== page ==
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  6. @paul: Not sure if I understand your ethical objections. Think of it as an infrastructure to which you contribute in kind instead of money. You do not know who walks on the streets, built with your taxpayers money. You do not know who uses the phone system paid with the same money (at least until the phone corporations became private). This however is only my personal perspective and I am open to debate. Lastly let me note, that you are free to use one Gigabyte of storage without contributing yourself. Only if you want more storage, you have to trade in your own.

    I can’t comment on the legal aspect though, as I’m not a lawyer.

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  7. [...] Wua.la for P2P Storage & Sharing [...]

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  8. [...] with another projects to analyse it correct away, and Wua.la has since been mentioned on Gigaom as substantially as Techcrunch UK. Oh well. Maybe I crapper go for the analyse with the most sound [...]

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  9. I would say this is the best file sharing service I’ve ever seen. Honestly, I only use it for UGC.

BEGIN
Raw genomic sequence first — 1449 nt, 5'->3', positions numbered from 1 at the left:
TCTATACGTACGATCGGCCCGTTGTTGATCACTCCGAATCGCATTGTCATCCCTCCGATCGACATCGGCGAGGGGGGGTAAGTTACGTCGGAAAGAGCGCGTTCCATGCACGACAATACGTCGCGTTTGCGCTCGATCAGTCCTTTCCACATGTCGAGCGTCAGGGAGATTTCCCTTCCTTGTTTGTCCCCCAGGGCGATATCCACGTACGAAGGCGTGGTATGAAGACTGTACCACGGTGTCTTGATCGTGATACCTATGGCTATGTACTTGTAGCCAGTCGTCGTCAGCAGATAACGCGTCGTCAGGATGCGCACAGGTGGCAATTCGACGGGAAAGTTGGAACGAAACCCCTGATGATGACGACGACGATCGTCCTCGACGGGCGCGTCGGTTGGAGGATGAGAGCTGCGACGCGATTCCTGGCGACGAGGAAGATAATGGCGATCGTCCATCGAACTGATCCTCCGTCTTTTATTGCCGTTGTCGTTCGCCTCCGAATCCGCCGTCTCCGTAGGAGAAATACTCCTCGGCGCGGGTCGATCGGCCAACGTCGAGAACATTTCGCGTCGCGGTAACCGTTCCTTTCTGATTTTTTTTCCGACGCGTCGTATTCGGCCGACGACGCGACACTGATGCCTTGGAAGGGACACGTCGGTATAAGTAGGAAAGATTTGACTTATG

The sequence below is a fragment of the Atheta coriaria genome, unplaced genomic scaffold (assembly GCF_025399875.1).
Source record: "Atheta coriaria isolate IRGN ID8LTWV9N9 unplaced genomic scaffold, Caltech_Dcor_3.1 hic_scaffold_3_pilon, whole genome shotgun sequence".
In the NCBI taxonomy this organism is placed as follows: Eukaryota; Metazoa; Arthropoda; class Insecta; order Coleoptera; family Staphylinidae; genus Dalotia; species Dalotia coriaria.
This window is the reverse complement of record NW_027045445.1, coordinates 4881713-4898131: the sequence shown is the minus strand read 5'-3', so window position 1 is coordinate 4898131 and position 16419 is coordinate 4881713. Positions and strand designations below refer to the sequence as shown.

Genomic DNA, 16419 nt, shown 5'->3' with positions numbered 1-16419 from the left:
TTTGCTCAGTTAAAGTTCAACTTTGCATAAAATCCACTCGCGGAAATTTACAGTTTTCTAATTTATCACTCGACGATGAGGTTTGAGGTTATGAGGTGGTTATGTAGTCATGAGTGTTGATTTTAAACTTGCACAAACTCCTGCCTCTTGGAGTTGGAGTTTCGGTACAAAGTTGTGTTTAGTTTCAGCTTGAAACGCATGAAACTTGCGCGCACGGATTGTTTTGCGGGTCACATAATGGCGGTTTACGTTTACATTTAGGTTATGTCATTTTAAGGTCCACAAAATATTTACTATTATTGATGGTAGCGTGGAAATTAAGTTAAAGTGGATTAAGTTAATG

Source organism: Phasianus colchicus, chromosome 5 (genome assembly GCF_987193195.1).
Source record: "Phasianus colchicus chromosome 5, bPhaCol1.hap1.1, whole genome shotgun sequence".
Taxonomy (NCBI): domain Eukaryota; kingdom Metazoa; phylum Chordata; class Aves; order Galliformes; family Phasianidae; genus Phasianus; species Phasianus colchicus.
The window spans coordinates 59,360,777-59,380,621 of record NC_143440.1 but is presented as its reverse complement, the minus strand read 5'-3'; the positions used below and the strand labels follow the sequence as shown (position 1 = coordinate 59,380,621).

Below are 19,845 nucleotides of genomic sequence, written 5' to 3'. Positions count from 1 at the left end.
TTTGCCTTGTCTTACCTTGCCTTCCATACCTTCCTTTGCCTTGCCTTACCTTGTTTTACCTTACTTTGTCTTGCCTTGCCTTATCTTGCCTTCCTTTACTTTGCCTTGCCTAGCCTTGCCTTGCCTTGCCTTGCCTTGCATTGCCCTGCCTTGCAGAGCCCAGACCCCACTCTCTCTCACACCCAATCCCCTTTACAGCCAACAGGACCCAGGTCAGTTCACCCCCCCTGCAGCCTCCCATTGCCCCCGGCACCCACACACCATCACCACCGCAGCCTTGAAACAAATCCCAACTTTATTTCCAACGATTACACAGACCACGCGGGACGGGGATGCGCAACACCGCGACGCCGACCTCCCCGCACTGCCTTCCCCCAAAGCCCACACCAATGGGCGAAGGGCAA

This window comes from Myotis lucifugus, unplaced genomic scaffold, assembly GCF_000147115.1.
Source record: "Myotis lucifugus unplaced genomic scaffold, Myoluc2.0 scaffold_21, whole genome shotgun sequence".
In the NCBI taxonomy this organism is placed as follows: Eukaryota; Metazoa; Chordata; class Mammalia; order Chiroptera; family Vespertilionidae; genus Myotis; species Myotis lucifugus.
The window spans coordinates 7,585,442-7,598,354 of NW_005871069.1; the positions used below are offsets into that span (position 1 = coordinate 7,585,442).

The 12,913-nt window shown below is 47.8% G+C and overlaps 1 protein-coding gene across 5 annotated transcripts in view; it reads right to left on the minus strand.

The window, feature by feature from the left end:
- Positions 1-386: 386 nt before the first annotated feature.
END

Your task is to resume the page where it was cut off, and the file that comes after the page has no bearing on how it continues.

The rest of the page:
I love the fact that I can share my pix from Vegas with just a selection of my friends!

    Cool service.

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  10. [...] Zipidee, Sermo, eXpresso, SMX Social Media, OpenFLV, Criticker, SnapLayout, Wua.la, Yuwie, [...]

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  11. [...] Silicon Valley. Und die Bemühungen tragen bereits erste Früchte. Wuala erhielt ein ausführliches Review von GigaOM. Grossartige Arbeit Dominik! Initiative zahlt sich eben aus. Selbst wenn man aus der kleinen [...]

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  12. [...] Wuala startet in der Schweiz ein Webdienst, der es im Silicon Valley binnen weniger Tage zu einiger Bekanntheit gebracht hat. Warum? Weil dieses Online-Speichersystem sich prinzipiell von allen bekannten [...]

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  13. [...] Valley. Here are some of the amazing results: * Techcrunch coverage * A presentation at Google * GigaOm coverage * A facebook group with 200 members (and [...]

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  14. Have to say that I am using Wuala since three months and I am very impressed. Exactly for what I was looking for. Great article.

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  15. [...] up, see screenshots, or read more. Read also what others say: Techcrunch, GigaOm, Download.com, [...]

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  16. [...] proving that social recommendations can be used to discover new content in a P2P environment, and Wua.la has shown that users want to self-organize in small communities that are much more like Facebook groups than [...]